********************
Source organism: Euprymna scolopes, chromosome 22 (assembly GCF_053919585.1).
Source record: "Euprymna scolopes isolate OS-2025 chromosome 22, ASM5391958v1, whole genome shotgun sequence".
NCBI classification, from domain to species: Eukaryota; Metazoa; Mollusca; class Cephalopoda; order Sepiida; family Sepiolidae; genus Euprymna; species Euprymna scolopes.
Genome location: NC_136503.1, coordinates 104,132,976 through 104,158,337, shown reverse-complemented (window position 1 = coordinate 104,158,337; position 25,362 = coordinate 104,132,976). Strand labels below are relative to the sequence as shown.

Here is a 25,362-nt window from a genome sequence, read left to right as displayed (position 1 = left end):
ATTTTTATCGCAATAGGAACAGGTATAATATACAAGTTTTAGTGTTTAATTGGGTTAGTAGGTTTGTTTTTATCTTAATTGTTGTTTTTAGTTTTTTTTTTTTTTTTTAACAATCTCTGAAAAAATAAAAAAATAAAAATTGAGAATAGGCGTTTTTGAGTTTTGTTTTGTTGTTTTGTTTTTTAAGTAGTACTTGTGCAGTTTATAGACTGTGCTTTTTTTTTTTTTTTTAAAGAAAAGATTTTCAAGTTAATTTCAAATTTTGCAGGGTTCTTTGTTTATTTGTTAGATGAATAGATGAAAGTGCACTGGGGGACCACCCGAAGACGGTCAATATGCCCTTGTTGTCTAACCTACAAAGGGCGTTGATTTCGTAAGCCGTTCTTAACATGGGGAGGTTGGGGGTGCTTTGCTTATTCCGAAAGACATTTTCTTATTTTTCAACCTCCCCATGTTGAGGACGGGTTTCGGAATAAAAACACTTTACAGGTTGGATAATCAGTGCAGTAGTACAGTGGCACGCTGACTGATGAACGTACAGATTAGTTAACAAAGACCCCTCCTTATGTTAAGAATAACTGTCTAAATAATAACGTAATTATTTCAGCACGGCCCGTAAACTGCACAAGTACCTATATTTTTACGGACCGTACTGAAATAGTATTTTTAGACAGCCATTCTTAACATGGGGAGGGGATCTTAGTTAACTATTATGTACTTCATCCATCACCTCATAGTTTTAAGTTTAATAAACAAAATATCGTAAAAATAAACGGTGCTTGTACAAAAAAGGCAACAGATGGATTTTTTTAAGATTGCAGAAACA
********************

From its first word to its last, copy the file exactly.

Source organism: Euprymna scolopes, chromosome 22 (assembly GCF_053919585.1).
Source record: "Euprymna scolopes isolate OS-2025 chromosome 22, ASM5391958v1, whole genome shotgun sequence".
NCBI classification, from domain to species: Eukaryota; Metazoa; Mollusca; class Cephalopoda; order Sepiida; family Sepiolidae; genus Euprymna; species Euprymna scolopes.
Genome location: NC_136503.1, coordinates 104,132,976 through 104,158,337, shown reverse-complemented (window position 1 = coordinate 104,158,337; position 25,362 = coordinate 104,132,976). Strand labels below are relative to the sequence as shown.

Here is a 25,362-nt window from a genome sequence, read left to right as displayed (position 1 = left end):
ATTTTTATCGCAATAGGAACAGGTATAATATACAAGTTTTAGTGTTTAATTGGGTTAGTAGGTTTGTTTTTATCTTAATTGTTGTTTTTAGTTTTTTTTTTTTTTTTTAACAATCTCTGAAAAAATAAAAAAATAAAAATTGAGAATAGGCGTTTTTGAGTTTTGTTTTGTTGTTTTGTTTTTTAAGTAGTACTTGTGCAGTTTATAGACTGTGCTTTTTTTTTTTTTTTTAAAGAAAAGATTTTCAAGTTAATTTCAAATTTTGCAGGGTTCTTTGTTTATTTGTTAGATGAATAGATGAAAGTGCACTGGGGGACCACCCGAAGACGGTCAATATGCCCTTGTTGTCTAACCTACAAAGGGCGTTGATTTCGTAAGCCGTTCTTAACATGGGGAGGTTGGGGGTGCTTTGCTTATTCCGAAAGACATTTTCTTATTTTTCAACCTCCCCATGTTGAGGACGGGTTTCGGAATAAAAACACTTTACAGGTTGGATAATCAGTGCAGTAGTACAGTGGCACGCTGACTGATGAACGTACAGATTAGTTAACAAAGACCCCTCCTTATGTTAAGAATAACTGTCTAAATAATAACGTAATTATTTCAGCACGGCCCGTAAACTGCACAAGTACCTATATTTTTACGGACCGTACTGAAATAGTATTTTTAGACAGCCATTCTTAACATGGGGAGGGGATCTTAGTTAACTATTATGTACTTCATCCATCACCTCATAGTTTTAAGTTTAATAAACAAAATATCGTAAAAATAAACGGTGCTTGTACAAAAAAGGCAACAGATGGATTTTTTTAAGATTGCAGAAACA